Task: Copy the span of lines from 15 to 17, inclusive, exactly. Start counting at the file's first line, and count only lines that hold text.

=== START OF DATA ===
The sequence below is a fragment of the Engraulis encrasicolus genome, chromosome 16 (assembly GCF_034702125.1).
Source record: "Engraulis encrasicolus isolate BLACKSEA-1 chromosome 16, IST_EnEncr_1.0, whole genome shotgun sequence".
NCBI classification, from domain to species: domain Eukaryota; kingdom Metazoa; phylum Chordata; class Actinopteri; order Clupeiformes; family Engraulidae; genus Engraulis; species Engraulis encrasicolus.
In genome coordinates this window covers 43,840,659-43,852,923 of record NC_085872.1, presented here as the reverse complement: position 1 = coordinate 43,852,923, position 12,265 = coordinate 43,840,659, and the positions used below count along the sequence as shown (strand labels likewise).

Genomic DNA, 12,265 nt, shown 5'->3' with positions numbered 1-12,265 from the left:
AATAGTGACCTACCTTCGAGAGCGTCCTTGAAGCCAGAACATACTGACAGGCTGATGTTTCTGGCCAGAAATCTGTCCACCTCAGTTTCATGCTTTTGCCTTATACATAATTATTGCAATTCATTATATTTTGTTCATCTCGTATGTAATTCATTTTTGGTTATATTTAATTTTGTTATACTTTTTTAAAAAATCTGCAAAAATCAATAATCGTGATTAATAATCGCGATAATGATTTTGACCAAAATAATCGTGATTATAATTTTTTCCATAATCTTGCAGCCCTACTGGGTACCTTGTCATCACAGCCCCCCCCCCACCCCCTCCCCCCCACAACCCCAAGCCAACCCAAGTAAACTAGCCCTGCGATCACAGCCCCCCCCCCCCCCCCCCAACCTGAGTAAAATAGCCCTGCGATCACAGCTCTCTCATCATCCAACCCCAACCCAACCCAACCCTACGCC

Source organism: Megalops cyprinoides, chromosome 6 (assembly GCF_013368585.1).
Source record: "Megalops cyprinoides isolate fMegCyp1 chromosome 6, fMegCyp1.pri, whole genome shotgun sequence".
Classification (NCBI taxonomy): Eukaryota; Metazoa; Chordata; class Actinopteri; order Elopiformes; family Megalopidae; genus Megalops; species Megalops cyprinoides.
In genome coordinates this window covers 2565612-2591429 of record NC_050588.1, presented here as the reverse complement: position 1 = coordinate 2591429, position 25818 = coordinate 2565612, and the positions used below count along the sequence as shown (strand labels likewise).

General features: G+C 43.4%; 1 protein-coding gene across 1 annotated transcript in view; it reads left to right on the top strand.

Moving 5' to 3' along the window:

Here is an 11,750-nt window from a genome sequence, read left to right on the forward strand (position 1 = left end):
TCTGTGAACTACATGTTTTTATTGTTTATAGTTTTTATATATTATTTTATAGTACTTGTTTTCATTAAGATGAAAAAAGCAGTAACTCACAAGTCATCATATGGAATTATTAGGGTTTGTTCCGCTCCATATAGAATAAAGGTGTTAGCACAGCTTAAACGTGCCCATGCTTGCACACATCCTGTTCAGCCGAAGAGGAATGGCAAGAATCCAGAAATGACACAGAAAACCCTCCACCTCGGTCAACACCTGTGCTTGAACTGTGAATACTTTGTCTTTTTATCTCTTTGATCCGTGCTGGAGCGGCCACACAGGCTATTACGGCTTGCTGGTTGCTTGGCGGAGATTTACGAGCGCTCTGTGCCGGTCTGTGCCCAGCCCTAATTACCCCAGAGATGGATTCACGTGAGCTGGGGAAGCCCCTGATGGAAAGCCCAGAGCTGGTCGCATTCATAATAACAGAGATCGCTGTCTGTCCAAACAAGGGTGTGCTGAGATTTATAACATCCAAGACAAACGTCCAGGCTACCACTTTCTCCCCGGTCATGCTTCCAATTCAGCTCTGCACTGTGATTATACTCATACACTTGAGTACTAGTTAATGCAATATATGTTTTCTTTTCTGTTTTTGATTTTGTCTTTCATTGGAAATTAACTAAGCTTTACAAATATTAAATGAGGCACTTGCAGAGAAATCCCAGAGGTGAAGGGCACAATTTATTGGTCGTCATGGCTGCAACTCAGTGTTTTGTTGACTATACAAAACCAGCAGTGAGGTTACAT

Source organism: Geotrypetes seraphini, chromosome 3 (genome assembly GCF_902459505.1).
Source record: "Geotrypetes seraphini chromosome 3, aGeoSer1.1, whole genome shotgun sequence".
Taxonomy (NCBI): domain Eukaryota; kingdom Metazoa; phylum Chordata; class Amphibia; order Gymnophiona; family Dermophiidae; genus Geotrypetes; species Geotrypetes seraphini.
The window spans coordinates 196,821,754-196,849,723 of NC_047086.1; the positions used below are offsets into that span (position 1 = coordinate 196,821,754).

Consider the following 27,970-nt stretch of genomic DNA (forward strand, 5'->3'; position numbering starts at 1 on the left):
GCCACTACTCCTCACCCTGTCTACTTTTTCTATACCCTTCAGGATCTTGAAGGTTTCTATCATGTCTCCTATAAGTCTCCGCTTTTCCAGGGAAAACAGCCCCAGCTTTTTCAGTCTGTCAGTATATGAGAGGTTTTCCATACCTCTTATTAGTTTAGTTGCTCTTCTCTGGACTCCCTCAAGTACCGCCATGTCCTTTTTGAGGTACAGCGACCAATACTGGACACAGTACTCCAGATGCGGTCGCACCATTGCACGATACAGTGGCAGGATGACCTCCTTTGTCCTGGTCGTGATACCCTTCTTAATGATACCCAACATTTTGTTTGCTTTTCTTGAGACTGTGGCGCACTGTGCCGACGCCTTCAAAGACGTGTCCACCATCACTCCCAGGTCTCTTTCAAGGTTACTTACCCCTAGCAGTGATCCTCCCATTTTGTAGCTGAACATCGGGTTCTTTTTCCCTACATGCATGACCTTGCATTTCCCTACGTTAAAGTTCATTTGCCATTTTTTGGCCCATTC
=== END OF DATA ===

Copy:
Source organism: Geotrypetes seraphini, chromosome 3 (genome assembly GCF_902459505.1).
Source record: "Geotrypetes seraphini chromosome 3, aGeoSer1.1, whole genome shotgun sequence".
Taxonomy (NCBI): domain Eukaryota; kingdom Metazoa; phylum Chordata; class Amphibia; order Gymnophiona; family Dermophiidae; genus Geotrypetes; species Geotrypetes seraphini.